- Student Loan Debt Is Keeping Adult Kids From Leaving the Nest
- The Crime Americans Worry About Most Is the Hacking a Credit Card
- 64 Countries Have a Smaller Gender Pay Gap Than the US, Study Says
- Does Money Lingo Make Your Head Spin? Here’s What It Really Means
- Budget from 1987 Tells the Tale: Americans Are Severely Underpaid
- Trick-or-Treaters Want Cash, Not Treats
- Fast-Food Workers (McDonald’s Included) Earn $20 an Hour in Denmark
- Delinquent Doctors Publicly Outed for Unpaid Student Loans
The Consumer Financial Protection Bureau is warning banks that try to collect debts that consumer protection laws apply to them, too — not just the debt collectors they hire or sell debt to.
“The new policy, which follows efforts to rein in abusive credit card and lending policies, will plug a gap in federal anti-harassment law that generally excluded creditors who collected debt themselves, rather than hiring third parties,” Bloomberg says.
The agency wrote a letter to banks to “clarify the contours” of their legal obligations, and spell out a host of abusive and deceptive practices that are all pretty obviously wrong, such as lying about the status of a debt or who is collecting it, delayed processing of payments so late charges are applied, and revealing a debt to a consumer’s family or co-workers to embarrass him.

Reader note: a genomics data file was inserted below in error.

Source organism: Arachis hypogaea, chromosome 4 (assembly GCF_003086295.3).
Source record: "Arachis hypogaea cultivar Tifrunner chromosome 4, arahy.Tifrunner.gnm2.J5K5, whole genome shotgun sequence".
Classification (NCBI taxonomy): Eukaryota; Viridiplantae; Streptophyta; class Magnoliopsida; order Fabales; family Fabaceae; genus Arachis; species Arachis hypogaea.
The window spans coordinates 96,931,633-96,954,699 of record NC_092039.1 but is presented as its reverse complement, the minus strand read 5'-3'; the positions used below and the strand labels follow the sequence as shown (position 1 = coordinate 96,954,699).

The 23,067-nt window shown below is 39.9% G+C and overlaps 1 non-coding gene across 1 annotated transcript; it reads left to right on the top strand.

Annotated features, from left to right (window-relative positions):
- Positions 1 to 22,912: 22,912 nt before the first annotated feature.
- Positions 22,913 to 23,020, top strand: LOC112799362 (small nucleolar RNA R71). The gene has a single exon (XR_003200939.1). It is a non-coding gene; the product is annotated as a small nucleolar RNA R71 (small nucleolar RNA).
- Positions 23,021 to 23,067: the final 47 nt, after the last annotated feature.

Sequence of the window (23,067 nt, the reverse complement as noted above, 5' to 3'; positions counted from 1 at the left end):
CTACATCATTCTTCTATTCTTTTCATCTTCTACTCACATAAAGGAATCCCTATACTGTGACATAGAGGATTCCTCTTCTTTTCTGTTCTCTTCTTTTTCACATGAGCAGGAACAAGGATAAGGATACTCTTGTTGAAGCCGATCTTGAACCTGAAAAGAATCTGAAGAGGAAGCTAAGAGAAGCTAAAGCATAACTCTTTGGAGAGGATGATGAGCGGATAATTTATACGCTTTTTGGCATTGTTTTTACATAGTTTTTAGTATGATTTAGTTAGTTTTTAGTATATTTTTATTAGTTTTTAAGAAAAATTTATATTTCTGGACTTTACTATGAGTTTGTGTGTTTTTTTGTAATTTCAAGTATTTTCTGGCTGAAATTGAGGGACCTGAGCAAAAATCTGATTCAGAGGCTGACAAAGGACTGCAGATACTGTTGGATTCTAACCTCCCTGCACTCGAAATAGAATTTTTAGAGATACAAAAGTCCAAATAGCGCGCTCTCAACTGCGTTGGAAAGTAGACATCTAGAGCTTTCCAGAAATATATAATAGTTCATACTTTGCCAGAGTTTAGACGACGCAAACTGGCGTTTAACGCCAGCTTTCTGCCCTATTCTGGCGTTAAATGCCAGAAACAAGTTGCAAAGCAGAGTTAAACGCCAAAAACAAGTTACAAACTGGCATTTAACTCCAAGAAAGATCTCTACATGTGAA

Along with that release, the agency posted five template letters to help consumers challenge debts. There are letters for requesting information about a debt or disputing it, telling a debt collector when it can contact you or to stop altogether, or to notify a collector you have hired a lawyer.
The agency is also now accepting complaints about debt collection practices. Its complaint system has received about 123,000 complaints on subjects including credit cards and mortgages since July 2011, Bloomberg says. You can file a complaint here.